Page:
When you buy a stock, you become part owner of a company (equity ownership).  When you buy a bond, you become a creditor of the company, not a corporate owner.  When you invest in a bond, you are lending money to a corporation or government and their agencies, which are used to finance a project or put the money to work (working capital).  In turn you are issued an I.O.U., a Promissory Note (a bond) obligating the issuer to:

  • Pay back the principal, the amount they borrow, which is the amount of the bond, also known as Face Value.
  • Give you a date, referred to as Maturity Date, when the bond issuer will pay back the principal amount borrowed from you.  The date signals the end of the life of the bond. Some bond issuers reserve the right to repay the bond earlier than the maturity date, known as Calling.
  • Pay you a fixed interest rate, also called Yield and Interest Payment, at specific intervals.
Bonds, in general, are considered a safer investment than stocks, since you know the amount of "fixed income (interest)" you will be receiving and for how long.  This does not mean that there is no risk with bonds, but the risk varies with the type of bond you purchase.  You have some idea of how much risk you are assuming.  Most bonds require a minimum investment—it can be $1,000 or $5,000.  During difficult and uncertain economic times when the stock market might be depressed, investors tend to move their money into bonds.  Bonds are also a good way to diversify your portfolio.  Most investors have some money invested in bonds.  And although you do not hear about it as often, the bond market is actually larger than the stock market.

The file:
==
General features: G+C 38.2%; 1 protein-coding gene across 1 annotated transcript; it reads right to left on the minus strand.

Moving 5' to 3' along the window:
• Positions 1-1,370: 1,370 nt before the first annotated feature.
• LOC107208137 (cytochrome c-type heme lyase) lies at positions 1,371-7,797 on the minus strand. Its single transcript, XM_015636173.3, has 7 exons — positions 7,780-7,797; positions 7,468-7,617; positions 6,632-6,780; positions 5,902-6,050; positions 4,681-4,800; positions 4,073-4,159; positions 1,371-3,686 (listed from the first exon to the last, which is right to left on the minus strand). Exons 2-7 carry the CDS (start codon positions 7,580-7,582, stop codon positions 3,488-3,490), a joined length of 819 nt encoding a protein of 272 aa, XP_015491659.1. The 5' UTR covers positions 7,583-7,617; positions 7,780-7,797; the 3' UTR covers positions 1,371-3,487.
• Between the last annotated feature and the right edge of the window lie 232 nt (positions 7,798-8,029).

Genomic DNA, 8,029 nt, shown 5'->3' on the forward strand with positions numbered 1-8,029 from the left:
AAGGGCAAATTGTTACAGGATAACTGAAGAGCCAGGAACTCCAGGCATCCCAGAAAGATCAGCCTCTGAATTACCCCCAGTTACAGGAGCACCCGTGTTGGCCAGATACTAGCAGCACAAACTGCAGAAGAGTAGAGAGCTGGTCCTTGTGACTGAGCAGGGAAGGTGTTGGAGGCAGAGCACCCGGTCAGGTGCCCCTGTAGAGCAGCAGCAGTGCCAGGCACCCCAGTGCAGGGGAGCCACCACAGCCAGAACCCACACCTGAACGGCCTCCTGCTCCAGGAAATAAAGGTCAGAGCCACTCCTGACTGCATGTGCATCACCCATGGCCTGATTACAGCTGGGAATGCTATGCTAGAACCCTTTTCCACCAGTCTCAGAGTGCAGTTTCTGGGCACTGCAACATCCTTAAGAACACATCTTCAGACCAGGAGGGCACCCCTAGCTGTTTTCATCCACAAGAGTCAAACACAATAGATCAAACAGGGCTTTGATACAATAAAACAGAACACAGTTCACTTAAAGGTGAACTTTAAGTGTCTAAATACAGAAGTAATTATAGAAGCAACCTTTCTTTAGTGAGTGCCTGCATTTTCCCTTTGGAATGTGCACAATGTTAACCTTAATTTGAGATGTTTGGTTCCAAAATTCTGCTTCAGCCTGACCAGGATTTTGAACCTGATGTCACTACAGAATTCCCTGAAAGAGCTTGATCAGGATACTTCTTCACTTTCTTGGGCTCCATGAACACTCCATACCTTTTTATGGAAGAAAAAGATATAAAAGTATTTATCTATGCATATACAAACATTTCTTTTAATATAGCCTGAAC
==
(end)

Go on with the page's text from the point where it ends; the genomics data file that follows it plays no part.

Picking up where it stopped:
All bonds are not created equal.  There are various types of bonds and they range from very safe—those issued by the U.S. Government such as Treasury Notes—to Junk Bonds, also known as high-yield bonds, which are issued, or have been issued, by companies in financial distress.  These bonds pay higher interest, but they might not be able to pay the interest they committed to, or worse, they might not be able to pay the original bond amount.  This only occurs when a company files for bankruptcy.  Even if the company liquidates, a bondholder would likely receive some money, but only a portion of the bond they purchased.

Rating agencies, such as Moody’s, Standard & Poor’s and Fitch, assess bonds, and issue ratings or scores indicating how much of a risk investors take in purchasing a bond.  Bonds with a low rating are at a higher rate of defaulting, and thereby must provide a higher fixed interest rate, to entice you to invest in the bonds.  On the other hand, companies with an excellent rating will offer a smaller interest rate.

The value of the bond, or yield, can change over time. In general, as interest rates rise, bond prices fall; as interest rates fall, bond prices rise.  The further away the bond’s maturity or call date is, the more its price will rise or fall in response to interest rates.  This will be further explained below.

Bonds can be purchased individually or through mutual funds (where you are purchasing a portfolio of many different bonds which spreads your risk).  Bonds are usually only one part of your diversified investment portfolio, which may include stocks, cash and sometimes precious metals.

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Types Of Bond Issuers

Bonds are broken into four main types, based on the bond issuer: